5′ Adenosine monophosphate prevents collagen degradation in culture but does not prevent corneal ulceration

Michael B. Berman, Harrison D Cavanagh, Janet Gage

Research output: Contribution to journalArticle

1 Scopus citations

Abstract

Alkali-burned rabbit corneas were treated topically with 5′ adenosine monophosphate (5′ AMP) in an attempt to prevent corneal ulceration. Drug treatment did not reduce the frequency or the severity of ulceration compared to treatment with an osmotically-matched saline control. Ulcerating corneas were cultured subsequently in control medium or in medium containing 5′ AMP. Corneas that had received saline in vivo produced high levels of collagenase activity and showed extensive explant degradation when cultured in control medium. When cultured in the presence of 5′ AMP, however, such corneas produced barely-detectable levels of collagenase, and explants were not apparently degraded. Corneas that had received 5′ AMP in vivo also produced high levels of collagenase activity and showed extensive explant degradation when cultured in control medium. When cultured in medium containing 5′ AMP, however, such corneas showed minimal degradation as evidenced by their appearance and by the very low hydroxyproline levels in the media. Significantly, media harvested from such cultures contained high levels of collagenase activity.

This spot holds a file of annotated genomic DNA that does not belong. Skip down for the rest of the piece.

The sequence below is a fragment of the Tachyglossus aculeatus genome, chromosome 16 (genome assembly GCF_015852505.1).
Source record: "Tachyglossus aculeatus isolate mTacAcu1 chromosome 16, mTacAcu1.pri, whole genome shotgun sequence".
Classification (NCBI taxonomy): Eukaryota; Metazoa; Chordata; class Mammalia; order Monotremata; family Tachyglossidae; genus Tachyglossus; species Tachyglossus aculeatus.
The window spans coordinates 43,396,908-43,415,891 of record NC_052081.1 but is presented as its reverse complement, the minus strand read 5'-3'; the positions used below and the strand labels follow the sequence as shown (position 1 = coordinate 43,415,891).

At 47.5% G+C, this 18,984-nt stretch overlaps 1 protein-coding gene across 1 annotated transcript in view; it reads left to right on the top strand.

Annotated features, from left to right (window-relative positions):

Original languageEnglish (US)
Pages (from-to)391-397
Number of pages7
JournalExperimental Eye Research
Volume24
Issue number4
DOIs
StatePublished - Apr 1977

    Fingerprint

Keywords

  • 5′ AMP
  • collagenase
  • cornea
  • ulceration

ASJC Scopus subject areas

  • Ophthalmology
  • Sensory Systems
  • Cellular and Molecular Neuroscience

Cite this